WIYITGUM HANAḴ̓

Sim’oogit: Gitx̱’un
Pdeeḵ: Lax̱sgiik
Wiln̓aat’ahl: Lax̱luuks

Sim gik’uuhl, ii hasaḵhl hlguuhlgum gats Gitx̱’unhl dim sinlaaxwt, dim silsdilithl gwiloonhl ansipsiip’insgum ii’uxwt ahl g̱alts’ap. Lax̱ G̱anadahl hlguuhlgum gats Gitx̱’un ii w̓itkwt ahl wilps Haym̓aas. G̱anadat nox̱hl hlgu gat. Ḵ̱’ay yukwhl kw’oot’ishl g̱ag̱oothl hli gadihl g̱alts’ap wil kw’ootkwhl gwislisim hanaḵ’s Gitx̱’un, wat as Ḵ̱’alaḵ’un. Yaamag̱ahl nax̱nog̱am G̱anaaw̓ n̓it. Iit dikw’ootkwt w̓itkw ahl g̱alts’ap.

G̱ooḵhl dim ukws-heetkwhl k’uba ii’uxwt, iit saa-gwin̓adihl hlguuhlgum gats Gitx̱’unhl g̱aydim nax̱naax̱t. Nidiit anooḵs Gitx̱’un ahl wil lip ayukwsdiit loot. Ḵ̱’ap ayuuḵ nimdii anooḵs dimt hooxhl liks pdeeḵhl ayukwshl sim’oogit, wil Lax̱sgiikhl wilit loot. Lax̱ G̱anada hlgu gat, nidii laa-hitkwhl hlgu gat ḵ’ap hasaḵt dimt hooxhl g̱ayts nigwoott. Ii lip agu wilaa wilhl hlgu gat, g̱ax̱bi wiyitkw, yukwhl wilt di anoog̱as Gitx̱’un wil dimt hooxhl gayt. Luu-aamhl g̱oothl hlgu gat wilt da’aḵhlkwhl g̱ayt. Wilk’iit y̓ag̱a-guutdiit m̓aal, wilk’ii sit’aama’am waaxdiit, n̓akwhl dim g̱o’odiit. Hlaat w̓adiit wil gisi-bax̱hl hlgu aks wil misihl laaxw, wilk’ii sit’aama’am y̓uxwdiit. Nidii aam wilaa wilhl hlgu gat loot. Tx̱aa n̓itkws dimt hats’ihl laaxwhl dii n̓ax̱t, ii gwanim saa-t’igwantkwhl g̱aydim nax̱naax̱t, ii huxw huuthl laaxw. Ii wilt w̓ii sa, gwanim saa-t’igwantkwhl g̱aytt. Sim siipkwhl g̱oott, iit n̓ii-ḵ’an yajax̱hl g̱aytt lax̱-aks iit haks hli g̱adoo’os ḵ’alaḵ’un hli kw’ootgwit.

Hlaa k’aa daaw̓ihl sa, wilk’ii silakwshl k’uba ii’uxwt. Luu-gapdiithl ts’eets’iks iit luu-dox̱diithl lo’op loot, iit n̓ii-simihldiit. Hlaa limlamkhl lo’op, wilk’iit n̓ii-dox̱diithl aksim bilaḵ ii hiinaḵ, wilk’iit luu-dox̱diithl hoon loot. Iit huxw n̓ii-hap diit ahl hiinaḵ g̱anhl aksim bilaḵ, ii n̓ii- hapdiit ahl ts’eets’iks. (Siwatkw tgus ahl saal̓ip) Hlaa hugax̱ wilaa ankwst, iit saa-doḵdiit hli habit. Hlaa dim tx̱oox̱kwdiit iit huxw g̱o’odiithl hiinaḵ, n̓ihl hooxdiit ahl wo’osdiit. Iit amaa n̓ii-dox̱diithl ankwsim hoon loot hlaa dim tx̱oox̱kwdiit. N̓iwil w̓itkwhl hlgu g̱anaaw̓ iit n̓ii-g̱oskwhl hoonhl dim gipdiit. Sim siipkwhl goothl hlguuhlgum gats Gitx̱’un iit guuhl hlgu g̱anaaw̓ iit n̓ii-uxt lax̱-anlakw.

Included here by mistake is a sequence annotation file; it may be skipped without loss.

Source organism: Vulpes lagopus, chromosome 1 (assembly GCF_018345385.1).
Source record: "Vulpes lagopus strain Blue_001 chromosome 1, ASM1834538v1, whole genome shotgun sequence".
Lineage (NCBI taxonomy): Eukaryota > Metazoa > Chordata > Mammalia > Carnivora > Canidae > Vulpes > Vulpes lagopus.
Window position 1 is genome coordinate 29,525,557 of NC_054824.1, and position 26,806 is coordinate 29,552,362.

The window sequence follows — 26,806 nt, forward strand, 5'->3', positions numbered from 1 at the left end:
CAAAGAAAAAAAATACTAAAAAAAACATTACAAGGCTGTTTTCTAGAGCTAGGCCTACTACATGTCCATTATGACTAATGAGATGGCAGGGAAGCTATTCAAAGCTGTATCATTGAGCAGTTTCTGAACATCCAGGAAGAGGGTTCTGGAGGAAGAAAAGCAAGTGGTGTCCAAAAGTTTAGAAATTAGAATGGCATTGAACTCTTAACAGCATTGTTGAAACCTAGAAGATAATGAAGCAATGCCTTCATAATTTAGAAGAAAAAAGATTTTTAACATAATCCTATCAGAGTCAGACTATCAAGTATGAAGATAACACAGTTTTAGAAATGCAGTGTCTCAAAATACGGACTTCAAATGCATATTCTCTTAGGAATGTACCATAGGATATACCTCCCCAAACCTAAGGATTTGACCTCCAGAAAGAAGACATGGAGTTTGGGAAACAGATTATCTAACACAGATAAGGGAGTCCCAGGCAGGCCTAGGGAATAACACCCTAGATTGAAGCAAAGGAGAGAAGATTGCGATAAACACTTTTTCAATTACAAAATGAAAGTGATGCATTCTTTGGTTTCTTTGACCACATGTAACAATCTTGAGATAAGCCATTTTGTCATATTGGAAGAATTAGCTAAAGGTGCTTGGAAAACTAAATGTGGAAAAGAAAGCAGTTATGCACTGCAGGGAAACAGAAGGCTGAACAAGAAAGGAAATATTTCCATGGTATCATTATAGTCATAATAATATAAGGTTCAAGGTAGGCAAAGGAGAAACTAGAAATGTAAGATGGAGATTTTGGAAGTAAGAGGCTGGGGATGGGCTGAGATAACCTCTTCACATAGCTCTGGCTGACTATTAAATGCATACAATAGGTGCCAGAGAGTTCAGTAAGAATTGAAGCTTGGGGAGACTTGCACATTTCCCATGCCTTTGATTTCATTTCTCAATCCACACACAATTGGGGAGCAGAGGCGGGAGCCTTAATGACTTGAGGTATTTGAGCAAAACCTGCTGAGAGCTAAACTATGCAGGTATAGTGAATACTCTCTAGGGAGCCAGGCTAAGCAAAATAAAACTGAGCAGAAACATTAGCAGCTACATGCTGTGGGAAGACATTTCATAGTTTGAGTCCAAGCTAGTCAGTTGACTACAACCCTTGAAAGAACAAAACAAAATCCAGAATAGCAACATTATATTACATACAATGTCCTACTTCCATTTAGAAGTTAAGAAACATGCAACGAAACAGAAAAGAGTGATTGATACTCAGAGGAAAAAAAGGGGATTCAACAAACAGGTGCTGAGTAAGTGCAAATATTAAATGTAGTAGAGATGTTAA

Hlaa yukwhl dim huxw sit’aama’am tx̱oox̱kwdiit iit huxw n̓ii-g̱oskwhl k’eegwihl hlgu g̱anaaw̓hl dim gipdiit. Tḵ’al-yeehl siipkwhl g̱oothl hlguuhlgum gats Gitx̱’un, iit huxw n̓ii-uxt lax̱-anlakw. Hlaa sim yukwhl dim huxw tx̱oox̱kwdiit, n̓iwilt huxw n̓ii-g̱oskwhl ts’uu gwilal̓thl g̱anaaw̓hl dim gipdiit. N̓iwilt huxw n̓ii-ux hlgu gat lax̱-anlakw.

Gwinaadiihl hlaa dii aat’ikshl w̓ii g̱anaaw̓, iit huxwdiit n̓ii-g̱oskwhl hoonhl dim gip diit. Tḵ’al-yeehl siipkwhl g̱oothl hlgu gat, iit gidii-guuhl w̓ii g̱anaaw̓ iit tx̱aa n̓ii- mag̱at lax̱-anlakw. Bag̱ahl silg̱a-wilit dimt leel̓tdiit n̓it. Nidii aamhl dim wilim̓, dim x̱hootgwit n̓uum̓, nidii n̓aam amukwst loodiit.

Guudithl w̓ii g̱anaaw̓ iit n̓ii-uxt lax̱-anlakw iit guuhl g̱an iit ṉii-dax̱yugwit wil wayt kwhlii-dalbikskwhl w̓ii g̱anaaw̓ ii n̓uw̓t.